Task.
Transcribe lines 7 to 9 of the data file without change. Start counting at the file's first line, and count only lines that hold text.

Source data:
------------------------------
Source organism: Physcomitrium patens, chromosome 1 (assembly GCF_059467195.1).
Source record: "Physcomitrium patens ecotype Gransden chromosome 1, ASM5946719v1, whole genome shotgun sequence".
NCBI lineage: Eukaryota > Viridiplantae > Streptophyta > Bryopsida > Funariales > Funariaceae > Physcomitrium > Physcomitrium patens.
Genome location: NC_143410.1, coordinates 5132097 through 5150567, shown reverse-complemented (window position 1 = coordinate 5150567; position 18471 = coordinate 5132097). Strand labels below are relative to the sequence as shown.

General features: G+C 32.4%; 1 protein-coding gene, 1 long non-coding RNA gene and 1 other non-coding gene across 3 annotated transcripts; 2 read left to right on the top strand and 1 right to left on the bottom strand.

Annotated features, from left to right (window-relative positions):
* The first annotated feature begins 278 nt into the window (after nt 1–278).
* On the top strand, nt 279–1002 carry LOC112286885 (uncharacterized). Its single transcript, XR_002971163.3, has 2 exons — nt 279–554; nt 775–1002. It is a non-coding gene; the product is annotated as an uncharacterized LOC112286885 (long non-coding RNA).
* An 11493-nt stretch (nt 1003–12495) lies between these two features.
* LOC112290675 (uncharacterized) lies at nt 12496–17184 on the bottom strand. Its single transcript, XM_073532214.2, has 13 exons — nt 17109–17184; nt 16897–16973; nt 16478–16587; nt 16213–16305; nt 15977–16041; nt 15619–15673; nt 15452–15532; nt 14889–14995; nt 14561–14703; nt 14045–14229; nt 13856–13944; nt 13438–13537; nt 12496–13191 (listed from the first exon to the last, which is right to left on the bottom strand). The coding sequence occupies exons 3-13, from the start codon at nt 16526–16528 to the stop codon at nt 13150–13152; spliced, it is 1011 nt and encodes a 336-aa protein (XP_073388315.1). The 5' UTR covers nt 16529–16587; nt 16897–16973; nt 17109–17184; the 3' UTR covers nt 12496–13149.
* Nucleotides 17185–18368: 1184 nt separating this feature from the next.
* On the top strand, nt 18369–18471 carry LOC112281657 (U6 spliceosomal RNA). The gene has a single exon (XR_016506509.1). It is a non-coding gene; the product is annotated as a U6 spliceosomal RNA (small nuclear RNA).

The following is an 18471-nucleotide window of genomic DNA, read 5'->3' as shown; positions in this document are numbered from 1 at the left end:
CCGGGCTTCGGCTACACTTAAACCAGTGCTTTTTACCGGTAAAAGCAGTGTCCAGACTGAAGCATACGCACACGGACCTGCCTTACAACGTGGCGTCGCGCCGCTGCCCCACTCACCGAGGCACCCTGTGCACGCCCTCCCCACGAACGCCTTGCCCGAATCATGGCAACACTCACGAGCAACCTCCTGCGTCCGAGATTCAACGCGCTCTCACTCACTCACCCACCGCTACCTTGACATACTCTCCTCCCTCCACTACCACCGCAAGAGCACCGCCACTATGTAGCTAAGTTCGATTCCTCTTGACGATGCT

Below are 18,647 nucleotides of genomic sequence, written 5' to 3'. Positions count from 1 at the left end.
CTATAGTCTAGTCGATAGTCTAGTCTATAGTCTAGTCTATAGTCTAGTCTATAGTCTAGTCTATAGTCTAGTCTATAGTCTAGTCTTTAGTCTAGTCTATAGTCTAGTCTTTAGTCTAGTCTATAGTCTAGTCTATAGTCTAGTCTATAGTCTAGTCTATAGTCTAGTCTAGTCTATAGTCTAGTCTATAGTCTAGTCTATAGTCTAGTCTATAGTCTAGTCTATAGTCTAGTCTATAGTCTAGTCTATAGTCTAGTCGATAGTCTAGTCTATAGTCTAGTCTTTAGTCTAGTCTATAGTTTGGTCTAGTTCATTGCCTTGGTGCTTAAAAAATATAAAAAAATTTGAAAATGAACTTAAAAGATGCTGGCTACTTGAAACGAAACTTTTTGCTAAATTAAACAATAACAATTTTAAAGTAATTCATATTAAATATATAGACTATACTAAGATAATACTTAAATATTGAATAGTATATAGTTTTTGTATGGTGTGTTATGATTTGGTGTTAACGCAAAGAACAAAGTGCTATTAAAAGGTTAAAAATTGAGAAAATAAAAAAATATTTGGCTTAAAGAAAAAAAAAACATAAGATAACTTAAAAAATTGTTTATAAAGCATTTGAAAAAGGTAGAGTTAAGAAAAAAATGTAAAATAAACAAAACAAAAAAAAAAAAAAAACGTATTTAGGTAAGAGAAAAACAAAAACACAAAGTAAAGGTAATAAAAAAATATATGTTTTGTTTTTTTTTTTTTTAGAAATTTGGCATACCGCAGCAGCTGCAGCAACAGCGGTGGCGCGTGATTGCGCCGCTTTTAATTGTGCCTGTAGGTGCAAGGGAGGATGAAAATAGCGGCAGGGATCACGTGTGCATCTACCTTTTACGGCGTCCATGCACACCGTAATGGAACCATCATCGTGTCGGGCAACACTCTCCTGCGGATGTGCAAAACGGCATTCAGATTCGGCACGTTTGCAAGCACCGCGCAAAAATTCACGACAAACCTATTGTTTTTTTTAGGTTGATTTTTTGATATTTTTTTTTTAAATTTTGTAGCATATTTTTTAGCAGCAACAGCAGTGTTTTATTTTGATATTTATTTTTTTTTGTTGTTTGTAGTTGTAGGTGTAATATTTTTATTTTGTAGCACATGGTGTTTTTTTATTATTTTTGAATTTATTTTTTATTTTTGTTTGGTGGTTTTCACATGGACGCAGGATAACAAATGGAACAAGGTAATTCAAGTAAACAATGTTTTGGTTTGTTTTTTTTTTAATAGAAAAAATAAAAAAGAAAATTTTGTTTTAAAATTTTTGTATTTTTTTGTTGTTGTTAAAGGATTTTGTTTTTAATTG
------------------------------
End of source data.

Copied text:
* The first annotated feature begins 278 nt into the window (after nt 1–278).
* On the top strand, nt 279–1002 carry LOC112286885 (uncharacterized). Its single transcript, XR_002971163.3, has 2 exons — nt 279–554; nt 775–1002. It is a non-coding gene; the product is annotated as an uncharacterized LOC112286885 (long non-coding RNA).
* An 11493-nt stretch (nt 1003–12495) lies between these two features.